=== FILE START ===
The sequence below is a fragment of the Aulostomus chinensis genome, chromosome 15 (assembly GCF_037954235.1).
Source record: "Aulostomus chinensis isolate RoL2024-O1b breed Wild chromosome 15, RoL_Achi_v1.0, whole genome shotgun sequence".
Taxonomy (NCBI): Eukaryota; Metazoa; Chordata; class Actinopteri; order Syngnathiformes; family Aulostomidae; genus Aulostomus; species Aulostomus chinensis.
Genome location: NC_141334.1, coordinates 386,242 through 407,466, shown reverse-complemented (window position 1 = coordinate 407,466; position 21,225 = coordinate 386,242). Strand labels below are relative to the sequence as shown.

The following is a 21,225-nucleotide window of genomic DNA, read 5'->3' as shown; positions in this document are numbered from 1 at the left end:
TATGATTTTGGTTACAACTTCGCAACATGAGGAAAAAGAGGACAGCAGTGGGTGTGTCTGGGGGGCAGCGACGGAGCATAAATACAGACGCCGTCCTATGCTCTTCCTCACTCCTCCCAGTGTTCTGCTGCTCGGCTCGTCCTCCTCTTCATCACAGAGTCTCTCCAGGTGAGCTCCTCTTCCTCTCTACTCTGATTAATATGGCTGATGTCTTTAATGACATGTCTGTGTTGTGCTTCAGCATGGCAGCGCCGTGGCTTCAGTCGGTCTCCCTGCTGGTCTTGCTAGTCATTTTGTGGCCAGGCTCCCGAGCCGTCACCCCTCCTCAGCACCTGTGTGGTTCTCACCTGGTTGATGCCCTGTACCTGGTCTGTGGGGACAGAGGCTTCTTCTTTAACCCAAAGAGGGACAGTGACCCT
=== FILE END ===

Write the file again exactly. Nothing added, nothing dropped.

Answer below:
The sequence below is a fragment of the Aulostomus chinensis genome, chromosome 15 (assembly GCF_037954235.1).
Source record: "Aulostomus chinensis isolate RoL2024-O1b breed Wild chromosome 15, RoL_Achi_v1.0, whole genome shotgun sequence".
Taxonomy (NCBI): Eukaryota; Metazoa; Chordata; class Actinopteri; order Syngnathiformes; family Aulostomidae; genus Aulostomus; species Aulostomus chinensis.
Genome location: NC_141334.1, coordinates 386,242 through 407,466, shown reverse-complemented (window position 1 = coordinate 407,466; position 21,225 = coordinate 386,242). Strand labels below are relative to the sequence as shown.

The following is a 21,225-nucleotide window of genomic DNA, read 5'->3' as shown; positions in this document are numbered from 1 at the left end:
TATGATTTTGGTTACAACTTCGCAACATGAGGAAAAAGAGGACAGCAGTGGGTGTGTCTGGGGGGCAGCGACGGAGCATAAATACAGACGCCGTCCTATGCTCTTCCTCACTCCTCCCAGTGTTCTGCTGCTCGGCTCGTCCTCCTCTTCATCACAGAGTCTCTCCAGGTGAGCTCCTCTTCCTCTCTACTCTGATTAATATGGCTGATGTCTTTAATGACATGTCTGTGTTGTGCTTCAGCATGGCAGCGCCGTGGCTTCAGTCGGTCTCCCTGCTGGTCTTGCTAGTCATTTTGTGGCCAGGCTCCCGAGCCGTCACCCCTCCTCAGCACCTGTGTGGTTCTCACCTGGTTGATGCCCTGTACCTGGTCTGTGGGGACAGAGGCTTCTTCTTTAACCCAAAGAGGGACAGTGACCCT